To the second point, failure to utilize logic and critical thinking skills leaves children with unresolved dichotomies. A friend once told me that though he grew up in a good home and in good churches, he assumed evolution was true. This was not because his parents or church taught him it was true, but because it was what he learned non-stop in school. It was not until college when someone detailed the scientific case for creation that he realized the fallacy of evolution. So here was a child who believed that God created in six days and that evolution was true. He kept that as an unresolved dichotomy for years.

The surveys taken by Beemer discovered that many kids (starting in upper elementary school) begin developing these dichotomies. Often authorities tell them: the Bible says it, I believe it, and that settles it for me. That’s no answer! That’s blind faith and we have a reasonable faith. Give the kids a reason to believe. Unfortunately, we seldom do that. Kids want to know the pros/cons of smoking or drinking, they want to know why premarital sex is bad, they want to know why their parents believe the Bible is true, they want to know how they can trust the Bible to be error-free and what inspiration means. They want to know! They need to know why they should base their belief in this book that their friends tell them is useless for anything more than moral guidance. Tell them! and don’t tell them that this is what the church or pastor or someone else believes. Don’t tell them that you said they should believe it and never question it again. Have honest open and forthright discussions. Ensure that your answers are grounded in logical thinking.

I remember a fight (or four) I had with a friend growing up. I was taught not to do things like attend the theater or listen to “bad” music. I look back on these fights/debates today with chagrin. My reasons were simply parrotings of illogical statements. My friend was pointing out all the myriads of holes in the arguments I had used. So don’t tell me that kids won’t see through stupid arguments. They do. And when you tell them that they should believe something or not do something and back it up with illogical fluff, don’t be surprised when they ignore you. You let them down and you gave them no reason to believe you.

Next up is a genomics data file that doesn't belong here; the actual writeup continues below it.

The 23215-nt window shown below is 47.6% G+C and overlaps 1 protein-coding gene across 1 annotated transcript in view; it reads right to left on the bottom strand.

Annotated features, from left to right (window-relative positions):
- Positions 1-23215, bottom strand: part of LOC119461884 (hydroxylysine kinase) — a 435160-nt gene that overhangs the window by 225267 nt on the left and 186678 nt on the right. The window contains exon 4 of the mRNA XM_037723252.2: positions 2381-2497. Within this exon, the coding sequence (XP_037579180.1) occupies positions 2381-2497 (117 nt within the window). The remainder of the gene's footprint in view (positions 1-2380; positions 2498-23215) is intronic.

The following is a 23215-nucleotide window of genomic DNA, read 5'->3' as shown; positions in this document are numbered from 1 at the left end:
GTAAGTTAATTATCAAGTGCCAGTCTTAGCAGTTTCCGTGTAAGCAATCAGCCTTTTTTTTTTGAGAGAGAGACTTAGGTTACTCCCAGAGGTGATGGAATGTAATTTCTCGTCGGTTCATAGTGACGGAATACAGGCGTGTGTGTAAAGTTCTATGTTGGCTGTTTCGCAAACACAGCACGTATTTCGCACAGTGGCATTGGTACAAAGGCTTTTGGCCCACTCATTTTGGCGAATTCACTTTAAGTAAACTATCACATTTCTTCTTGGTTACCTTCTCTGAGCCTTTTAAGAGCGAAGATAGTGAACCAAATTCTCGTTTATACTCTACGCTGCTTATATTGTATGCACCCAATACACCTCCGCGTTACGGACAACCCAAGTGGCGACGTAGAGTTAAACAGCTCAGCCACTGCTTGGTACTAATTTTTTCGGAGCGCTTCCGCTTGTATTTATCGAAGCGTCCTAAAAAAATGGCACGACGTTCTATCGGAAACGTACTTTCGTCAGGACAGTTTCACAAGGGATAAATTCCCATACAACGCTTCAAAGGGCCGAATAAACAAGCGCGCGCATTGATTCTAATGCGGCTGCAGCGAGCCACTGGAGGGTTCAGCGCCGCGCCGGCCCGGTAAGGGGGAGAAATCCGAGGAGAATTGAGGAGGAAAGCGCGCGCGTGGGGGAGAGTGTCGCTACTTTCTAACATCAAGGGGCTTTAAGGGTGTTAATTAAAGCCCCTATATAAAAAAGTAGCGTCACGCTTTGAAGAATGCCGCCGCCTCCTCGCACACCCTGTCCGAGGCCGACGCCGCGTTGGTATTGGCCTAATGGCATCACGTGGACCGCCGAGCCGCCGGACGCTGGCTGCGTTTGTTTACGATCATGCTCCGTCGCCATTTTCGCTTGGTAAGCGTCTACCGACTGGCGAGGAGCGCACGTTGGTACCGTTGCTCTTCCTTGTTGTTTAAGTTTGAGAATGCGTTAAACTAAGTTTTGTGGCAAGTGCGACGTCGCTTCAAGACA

Pat answers won’t cut it.

I’ve been arguing for some years now that my generation is leaving our churches because they don’t get answers. (If you spend any time in very conservative churches, you’ll discover that they this makes me unpopular….) The truth is, this survey confirms that idea and reveals that the problem is much greater than I had imagined. What are you doing about it? I know where I need to work personally.


Chicken Soup for the Mothers Soul

Chicken Soup for the Mother's Soul

Contents: This book is a collection of short stories composed by four authors from readers who have sent them in, or just stories they have found.

The stories are in ten different sections “On Love,” “A Mother’s Guiding Hand,” “A Mother’s Courage,” “On Motherhood,” “Becoming a Mother,” “Special Moments,” “Miracles,” “Letting Go,” “A Grandmothers Love,” and “Thank You Mom.” (As you may have noticed, this book is directed toward women, but men will like it too, I think)

I love this book, it was a great read. The stories are so inspiring and funny, a few are sad, but inspiring at the same time. It makes you look at your mother, and grandmother, in an entirely new fashion.